Is the Bible Really God’s Word?

HomeChristianity and the BibleIs the Bible Really God’s Word?

As with most things on GodWords, this very good question came from a reader. Because I was asked, I answered. Yes, there are some Bible verses I could include here. No, I’m not going to include them here. That’s a different article entirely. This one’s my opinion. Agree or disagree, my view of Scripture is pretty simple: either it’s from God, or it’s not.

For the record, the question was more like ‘should Christians just accept the Bible as a whole, or should we be skeptical of different parts of it?’. I’m going with accepting it as a single, trustworthy set of documents.

If it’s not from God

If the Bible isn’t from God, there’s no reason to pay attention to it at all. Reading it would be optional, like any other simply-human writing. It may contain some wisdom, and some good advice, and some sound principles… but so do a lot of other books.

If it is from God

If the Bible is from God, it seems safe to assume a few things:

I believe the Bible is from God. It explains reality as I see it… the nature of the world, human nature, and more. It contains a lot of prophecies that have been fulfilled, which merely human books lack. While it was written by around 40 authors over 1500 years, it tells a single, cohesive story. I could go on about why I believe the Bible is fully trustworthy, but you get the point.

Assuming these things are true, the Bible should be accepted as-is. By that I mean that it adequately and accurately communicates what God wants us to know.

I see nothing in the Bible to justify interpreting God’s message from multiple points of view. Instead, we see the opposite. Peter wrote that Paul’s writings are Scripture, and that some people distort what he said. The implication is that what Paul wrote wasn’t subject to every individual’s personal opinion. Paul wrote that there’s one gospel, and anyone who teaches another gospel should be under God’s curse. Jude wrote that the gospel was delivered to the saints once for all… explaining that the gospel isn’t something that changes over time, or is subject to reinterpretation. In other words, the Bible is an unchanging communication from God to humanity – to you and me – that needs to be read, studied, and lived.

That we have different interpretations of parts of Scripture has nothing to do with whether the Bible is TRUE, but with whether we adequately understand it. That makes sense. In Acts 2 we see that new Christians studied the apostles’ teaching. Paul told Timothy to study. The author of Hebrews said that his readers no longer even tried to understand… that instead of being able to teach, they needed someone to explain the basics to them again.

To be sure, there ARE parts of the Bible that are difficult to understand. Most of that difficulty comes from our refusal to actually study what it says. We hear or read a single verse, or a short passage, and try to understand it… but seldom learn about the author, the audience, and the situation that created the need for someone to write. We seldom learn how to study each passage in light of the rest of Scripture, too. Many things that seem unclear are made very clear when we understand a separate but related passage.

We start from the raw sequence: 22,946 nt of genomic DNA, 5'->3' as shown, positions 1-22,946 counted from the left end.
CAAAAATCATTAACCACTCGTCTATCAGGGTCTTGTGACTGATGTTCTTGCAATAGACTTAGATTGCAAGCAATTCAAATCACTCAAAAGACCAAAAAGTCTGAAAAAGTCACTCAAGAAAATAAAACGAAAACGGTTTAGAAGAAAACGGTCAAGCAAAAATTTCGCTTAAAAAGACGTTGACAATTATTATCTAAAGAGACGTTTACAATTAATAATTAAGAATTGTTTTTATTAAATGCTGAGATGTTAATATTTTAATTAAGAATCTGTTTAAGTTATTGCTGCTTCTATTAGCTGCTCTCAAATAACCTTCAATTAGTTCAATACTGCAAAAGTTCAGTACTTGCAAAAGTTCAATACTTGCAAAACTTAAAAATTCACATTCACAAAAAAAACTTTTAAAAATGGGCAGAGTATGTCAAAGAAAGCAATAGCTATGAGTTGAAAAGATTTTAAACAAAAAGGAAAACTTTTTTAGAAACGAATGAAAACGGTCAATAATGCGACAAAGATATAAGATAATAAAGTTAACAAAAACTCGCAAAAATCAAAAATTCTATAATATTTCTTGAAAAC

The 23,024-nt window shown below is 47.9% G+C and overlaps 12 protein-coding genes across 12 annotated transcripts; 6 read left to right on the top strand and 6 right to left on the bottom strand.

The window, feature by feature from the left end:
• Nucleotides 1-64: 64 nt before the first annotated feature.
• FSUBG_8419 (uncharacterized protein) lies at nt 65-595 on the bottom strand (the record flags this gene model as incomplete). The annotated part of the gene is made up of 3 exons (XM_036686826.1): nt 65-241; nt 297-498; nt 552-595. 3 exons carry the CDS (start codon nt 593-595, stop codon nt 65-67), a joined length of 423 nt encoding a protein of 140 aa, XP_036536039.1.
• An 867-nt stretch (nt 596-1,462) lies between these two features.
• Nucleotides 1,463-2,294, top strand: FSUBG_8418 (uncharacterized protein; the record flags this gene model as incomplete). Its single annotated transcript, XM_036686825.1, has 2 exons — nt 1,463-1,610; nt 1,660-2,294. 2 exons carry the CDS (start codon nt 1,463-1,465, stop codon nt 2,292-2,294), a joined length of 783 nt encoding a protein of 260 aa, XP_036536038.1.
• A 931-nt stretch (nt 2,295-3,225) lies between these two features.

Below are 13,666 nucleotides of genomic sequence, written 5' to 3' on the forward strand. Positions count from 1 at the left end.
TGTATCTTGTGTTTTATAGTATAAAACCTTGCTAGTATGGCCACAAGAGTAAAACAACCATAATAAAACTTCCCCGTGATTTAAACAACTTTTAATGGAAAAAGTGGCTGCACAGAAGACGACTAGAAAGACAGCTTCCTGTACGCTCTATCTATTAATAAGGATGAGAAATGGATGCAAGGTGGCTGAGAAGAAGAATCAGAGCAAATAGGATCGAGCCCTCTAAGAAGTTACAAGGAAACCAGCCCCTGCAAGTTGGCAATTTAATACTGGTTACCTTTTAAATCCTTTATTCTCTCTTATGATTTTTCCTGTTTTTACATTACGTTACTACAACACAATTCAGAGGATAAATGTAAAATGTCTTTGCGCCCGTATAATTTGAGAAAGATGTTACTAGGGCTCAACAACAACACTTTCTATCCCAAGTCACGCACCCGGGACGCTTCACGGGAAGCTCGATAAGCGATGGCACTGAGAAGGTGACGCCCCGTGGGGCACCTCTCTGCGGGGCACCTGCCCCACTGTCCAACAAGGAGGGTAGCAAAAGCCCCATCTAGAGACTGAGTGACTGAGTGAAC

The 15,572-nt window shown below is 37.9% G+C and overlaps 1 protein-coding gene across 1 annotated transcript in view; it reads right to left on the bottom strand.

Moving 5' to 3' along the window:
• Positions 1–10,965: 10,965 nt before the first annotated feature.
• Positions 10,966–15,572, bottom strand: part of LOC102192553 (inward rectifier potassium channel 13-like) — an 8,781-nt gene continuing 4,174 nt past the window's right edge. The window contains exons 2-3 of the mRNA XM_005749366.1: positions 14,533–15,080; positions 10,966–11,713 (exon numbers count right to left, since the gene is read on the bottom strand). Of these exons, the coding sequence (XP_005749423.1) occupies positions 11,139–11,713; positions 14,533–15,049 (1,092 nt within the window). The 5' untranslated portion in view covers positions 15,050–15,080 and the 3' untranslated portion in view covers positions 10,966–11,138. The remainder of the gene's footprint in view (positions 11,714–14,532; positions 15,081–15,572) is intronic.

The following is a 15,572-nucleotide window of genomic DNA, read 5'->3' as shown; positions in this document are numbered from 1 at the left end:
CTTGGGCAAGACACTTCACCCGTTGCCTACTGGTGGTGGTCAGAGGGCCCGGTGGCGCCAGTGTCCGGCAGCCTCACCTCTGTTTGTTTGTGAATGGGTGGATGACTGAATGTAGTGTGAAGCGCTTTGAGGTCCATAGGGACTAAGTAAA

The foundation of the question is whether we should take the Bible’s contents “literally.” The problem is with the word “literally.” It means “as in literature,” like a fictional story where things are symbolic in nature. We’ve reversed the meaning, so now when we say something is “literally true” we mean that it’s actual… that it should be taken at face value. We SHOULD take the Bible literally, but in the older, technical sense: taking the type of literature into account.

When Jesus said, “I am the Door,” we shouldn’t take that “literally.” Jesus is not actually a door. Instead, Jesus is using figurative language to say that He acts, in certain ways, LIKE a door. When we read Joshua 5:1, we shouldn’t believe that the hearts of the Amorite and Canaanite kings actually “melted in fear.” We learn that they were really, really scared. We should take these verses “literally,” as in “the kind of writing tells us how to understand this.”

We run into trouble when we don’t take different types of writing into account. Some read the Proverbs and believe that they’re all promises from God. That’s not what Proverbs is. Yes, the Proverbs ARE Scripture… but a simple reading makes it clear that it’s wisdom, not promises. When we fail to account for the type of literature we’re reading, we will inevitably either create our own bad doctrine from our misunderstanding, or simply conclude that the Bible isn’t true at all. Here’s a short list of some of the types of literature (the genres) we find in the Bible:

Histories aren’t the same as personal Letters. Poetry isn’t the same as Law. They’re different, so we acknowledge what kind of writing we’re looking at. Plus: in each genre, we will find some language is straight-forward, while some is symbolic. Properly interpreting the Bible means studying to learn which is which.

So, to answer the question: God’s message for us may require some interpretation, but that interpretation isn’t a matter of our personal perspective. It’s a matter of studying to understand God’s perspective, as He’s revealed it to us. When reading that Jesus is a Door, we shouldn’t guess about what He meant. We need to know what He meant when He said it. That way, we receive God’s message instead of creating our own.

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